Sheltering in place has us looking outside!

Spring is here, the birds are singing and the grass is greening up……and what are we doing? We are sheltering in place……wait….WHAT?! We are all doing our part for the good of the whole, but if you are tired of looking at the confines of your interior space, take a step outside and reassess the exterior of your home. Could your house benefit from a fresh coat of paint, new shutters, a snappy new color for your front door? It doesn’t have to cost a lot and it could very well enhance the aesthetic of your neighborhood, which would make YOU & your neighbors happy. All good!

My husband and I, along with our dog Tank, have been cruising our Florida coastal neighborhood each night since the Shelter in Place rules went into effect. Here are my handsome boys!

During these evening drives, I have been noticing the GOOD, the BAD and the UGLY of home exteriors in the area. Please don’t be offended if you recognize your home as one of the “uglies” in this post. I don’t mean to say “ugly” per se, it’s just that you, or more than likely, the PREVIOUS homeowner, (yeahhh, that’s right, the previous owner!), didn’t know or just didn’t care about having a cohesive exterior color palette. And that’s perfectly o.k., I guess…….., but as a certified color consultant, I feel it’s MY DUTY to help folks create beautiful interior & exterior color palettes for their homes. My motto should be, “helping beautify the neighborhood one house at a time!” Yep, that’s going to now be my personal quest!

The 2 photos below are of my friend Shelley’s coastal home. The home’s front hurricane shutters are functional so she didn’t want them removed. But they were bland and did nothing for the front facade of her house. Shelley had already painted her front door and storage room door a fun, vibrant coral color. Her exterior transformation was made complete when she painted the hurricane shutters in the same pretty coral color! You can see how those same utilitarian shutters have now become an accessory for her home. Kind of like a necklace that was needed to complete the dress. You are immediately drawn to the symmetrical windows which act like the “eyes” of the house. The homes’ long, coral lashes saying, “look at me!” It’s adorable!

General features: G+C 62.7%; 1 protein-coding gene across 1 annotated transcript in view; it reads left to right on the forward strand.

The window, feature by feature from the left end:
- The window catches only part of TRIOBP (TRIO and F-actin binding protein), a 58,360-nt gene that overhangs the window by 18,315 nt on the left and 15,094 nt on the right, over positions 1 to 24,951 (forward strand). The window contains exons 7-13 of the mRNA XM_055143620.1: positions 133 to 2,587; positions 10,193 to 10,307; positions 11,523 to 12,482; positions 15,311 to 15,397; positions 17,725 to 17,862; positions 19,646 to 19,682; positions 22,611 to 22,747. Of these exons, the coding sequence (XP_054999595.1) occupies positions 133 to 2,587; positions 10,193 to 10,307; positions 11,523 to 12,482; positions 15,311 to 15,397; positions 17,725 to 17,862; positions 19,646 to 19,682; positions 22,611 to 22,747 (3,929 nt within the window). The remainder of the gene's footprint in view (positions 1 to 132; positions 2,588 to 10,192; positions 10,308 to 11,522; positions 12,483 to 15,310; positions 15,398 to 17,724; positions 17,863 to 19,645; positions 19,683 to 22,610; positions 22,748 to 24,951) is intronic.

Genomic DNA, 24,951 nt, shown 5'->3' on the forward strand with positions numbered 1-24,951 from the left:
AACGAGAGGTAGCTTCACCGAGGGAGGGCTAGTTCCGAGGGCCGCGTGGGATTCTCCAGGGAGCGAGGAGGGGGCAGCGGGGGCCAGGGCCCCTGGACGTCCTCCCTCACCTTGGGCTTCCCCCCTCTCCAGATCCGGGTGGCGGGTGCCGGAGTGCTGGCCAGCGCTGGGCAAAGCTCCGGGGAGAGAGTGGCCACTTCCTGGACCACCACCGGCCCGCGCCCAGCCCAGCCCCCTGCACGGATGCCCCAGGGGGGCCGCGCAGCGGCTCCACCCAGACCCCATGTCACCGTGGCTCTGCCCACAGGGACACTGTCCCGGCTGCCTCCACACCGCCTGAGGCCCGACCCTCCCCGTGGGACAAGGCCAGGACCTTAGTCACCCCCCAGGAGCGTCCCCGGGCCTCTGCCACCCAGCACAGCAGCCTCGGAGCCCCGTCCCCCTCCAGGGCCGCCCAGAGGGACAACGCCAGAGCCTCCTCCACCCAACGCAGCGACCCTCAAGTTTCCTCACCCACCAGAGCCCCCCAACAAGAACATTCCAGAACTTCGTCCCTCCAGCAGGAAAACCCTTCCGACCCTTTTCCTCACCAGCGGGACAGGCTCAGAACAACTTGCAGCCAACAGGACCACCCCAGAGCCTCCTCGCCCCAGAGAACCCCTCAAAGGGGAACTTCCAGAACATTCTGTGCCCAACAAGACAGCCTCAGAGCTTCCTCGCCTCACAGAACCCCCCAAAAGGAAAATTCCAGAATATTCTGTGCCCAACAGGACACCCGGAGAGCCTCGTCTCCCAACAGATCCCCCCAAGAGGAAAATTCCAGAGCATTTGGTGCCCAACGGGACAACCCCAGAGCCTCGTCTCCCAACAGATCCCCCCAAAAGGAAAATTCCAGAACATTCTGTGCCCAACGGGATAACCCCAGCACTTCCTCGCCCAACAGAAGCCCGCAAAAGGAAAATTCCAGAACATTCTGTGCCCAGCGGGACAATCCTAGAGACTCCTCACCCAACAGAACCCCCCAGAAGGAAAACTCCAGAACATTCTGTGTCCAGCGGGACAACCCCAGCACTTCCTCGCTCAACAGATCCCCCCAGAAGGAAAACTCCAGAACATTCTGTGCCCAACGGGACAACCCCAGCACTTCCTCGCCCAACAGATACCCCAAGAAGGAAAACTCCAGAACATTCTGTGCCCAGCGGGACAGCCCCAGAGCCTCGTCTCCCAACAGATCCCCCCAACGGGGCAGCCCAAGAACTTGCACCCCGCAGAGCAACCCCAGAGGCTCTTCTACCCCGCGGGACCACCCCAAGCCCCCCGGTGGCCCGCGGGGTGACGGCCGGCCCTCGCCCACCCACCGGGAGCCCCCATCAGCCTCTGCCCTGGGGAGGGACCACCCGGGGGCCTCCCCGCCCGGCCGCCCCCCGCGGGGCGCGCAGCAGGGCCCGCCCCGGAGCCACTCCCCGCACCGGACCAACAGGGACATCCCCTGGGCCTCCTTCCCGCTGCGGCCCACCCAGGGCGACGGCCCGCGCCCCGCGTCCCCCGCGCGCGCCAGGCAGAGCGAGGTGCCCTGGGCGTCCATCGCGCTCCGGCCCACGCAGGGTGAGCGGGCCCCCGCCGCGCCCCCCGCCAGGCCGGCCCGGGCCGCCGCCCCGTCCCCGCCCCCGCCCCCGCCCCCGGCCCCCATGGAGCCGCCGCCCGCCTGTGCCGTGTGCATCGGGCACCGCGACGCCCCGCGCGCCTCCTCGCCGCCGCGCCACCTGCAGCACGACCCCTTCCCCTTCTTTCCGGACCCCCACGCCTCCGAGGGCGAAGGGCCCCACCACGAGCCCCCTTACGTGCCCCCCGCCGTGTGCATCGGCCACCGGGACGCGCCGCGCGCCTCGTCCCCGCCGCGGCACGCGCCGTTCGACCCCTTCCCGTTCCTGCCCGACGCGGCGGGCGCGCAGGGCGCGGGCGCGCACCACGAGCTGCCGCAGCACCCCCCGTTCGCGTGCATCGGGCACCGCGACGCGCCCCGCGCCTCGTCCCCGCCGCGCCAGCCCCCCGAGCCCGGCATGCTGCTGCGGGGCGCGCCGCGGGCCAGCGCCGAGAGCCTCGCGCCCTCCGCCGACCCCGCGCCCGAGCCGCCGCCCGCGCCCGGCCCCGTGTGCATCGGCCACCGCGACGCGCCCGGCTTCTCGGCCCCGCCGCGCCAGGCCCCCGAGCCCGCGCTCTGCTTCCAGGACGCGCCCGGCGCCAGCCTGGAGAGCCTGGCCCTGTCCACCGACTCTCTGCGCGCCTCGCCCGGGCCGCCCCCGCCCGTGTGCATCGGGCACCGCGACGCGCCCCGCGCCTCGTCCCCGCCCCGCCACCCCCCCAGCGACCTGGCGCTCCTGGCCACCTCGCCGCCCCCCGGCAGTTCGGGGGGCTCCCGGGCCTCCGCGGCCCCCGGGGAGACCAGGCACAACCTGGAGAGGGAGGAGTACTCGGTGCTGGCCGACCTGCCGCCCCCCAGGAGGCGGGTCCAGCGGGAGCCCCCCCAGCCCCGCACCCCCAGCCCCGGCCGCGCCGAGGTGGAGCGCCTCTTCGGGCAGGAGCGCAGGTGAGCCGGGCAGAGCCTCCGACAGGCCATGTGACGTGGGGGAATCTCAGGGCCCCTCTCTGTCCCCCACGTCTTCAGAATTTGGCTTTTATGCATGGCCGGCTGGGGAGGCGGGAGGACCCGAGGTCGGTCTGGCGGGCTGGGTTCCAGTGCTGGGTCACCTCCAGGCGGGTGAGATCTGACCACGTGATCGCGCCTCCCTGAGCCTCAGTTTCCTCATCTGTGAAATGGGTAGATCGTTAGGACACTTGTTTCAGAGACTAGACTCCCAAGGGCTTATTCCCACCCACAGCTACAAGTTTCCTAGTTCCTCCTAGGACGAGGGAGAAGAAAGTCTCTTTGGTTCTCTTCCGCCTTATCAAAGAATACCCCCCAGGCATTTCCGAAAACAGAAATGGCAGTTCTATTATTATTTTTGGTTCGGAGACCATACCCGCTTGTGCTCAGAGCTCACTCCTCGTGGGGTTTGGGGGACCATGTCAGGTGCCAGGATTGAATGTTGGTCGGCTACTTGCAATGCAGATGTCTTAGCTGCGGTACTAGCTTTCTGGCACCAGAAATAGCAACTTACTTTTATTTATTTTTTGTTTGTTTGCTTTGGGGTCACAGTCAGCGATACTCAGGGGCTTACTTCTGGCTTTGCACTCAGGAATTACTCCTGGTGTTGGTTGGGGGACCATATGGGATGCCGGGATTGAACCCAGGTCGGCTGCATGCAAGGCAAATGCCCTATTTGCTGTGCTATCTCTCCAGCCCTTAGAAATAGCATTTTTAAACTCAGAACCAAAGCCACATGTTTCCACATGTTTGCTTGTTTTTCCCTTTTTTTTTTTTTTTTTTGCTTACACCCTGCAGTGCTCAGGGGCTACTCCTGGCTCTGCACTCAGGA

Before: Utilitarian Hurricane shutters are just “ho-hum” and did nothing for the front facade of the home…….
After: Pops of Coral color make this coastal home stand out yet it is in keeping with the aesthetic of the neighborhood
She even coordinated her mailbox to match the house accents!

Just keep in mind the character of the house, perhaps its’ era or historical style, as well as how it “flows” with the rest of the the neighborhood. Shelley did all of that!

Now let me switch gears and talk about what Vancouver, BC Color Consultant Maria Killam drives home on her blog, “Colour me Happy” as well as at all of her Specify Colour with Confidence workshops around the country. It’s the issue of “Clean & Dirty” colors. There’s no better way to describe the clean & dirty concept than to show you.

Take for example the coastal home below.

“Clean” /bright blue color is painted on the top deck, while the “Dirty”/muted gray/blue is painted on the mezzanine below. This is a prime example of clean & dirty not getting along!

Above example shows “dirty” pink/beige paired with clean teal. Just say “NO”!

Here’s an example that involves a brilliantly, “clean” colored Oleander bush. By placing it in front of the “dirty” green stairwell and muted salmon colored home, the brilliance of the pink Oleander plant falls flat! Put this same bush in front of a white picket fence and it would POP!
Or this…….again, the bright red of the hibiscus flower conflicts with the dirty red brick & vice versa

Now let’s shift gears and see how clean & dirty can be done in harmony on a home exterior

Below is a great example of 2 clean colors paired and presenting themselves to the neighborhood in a pleasing and perfect palette for a coastal home.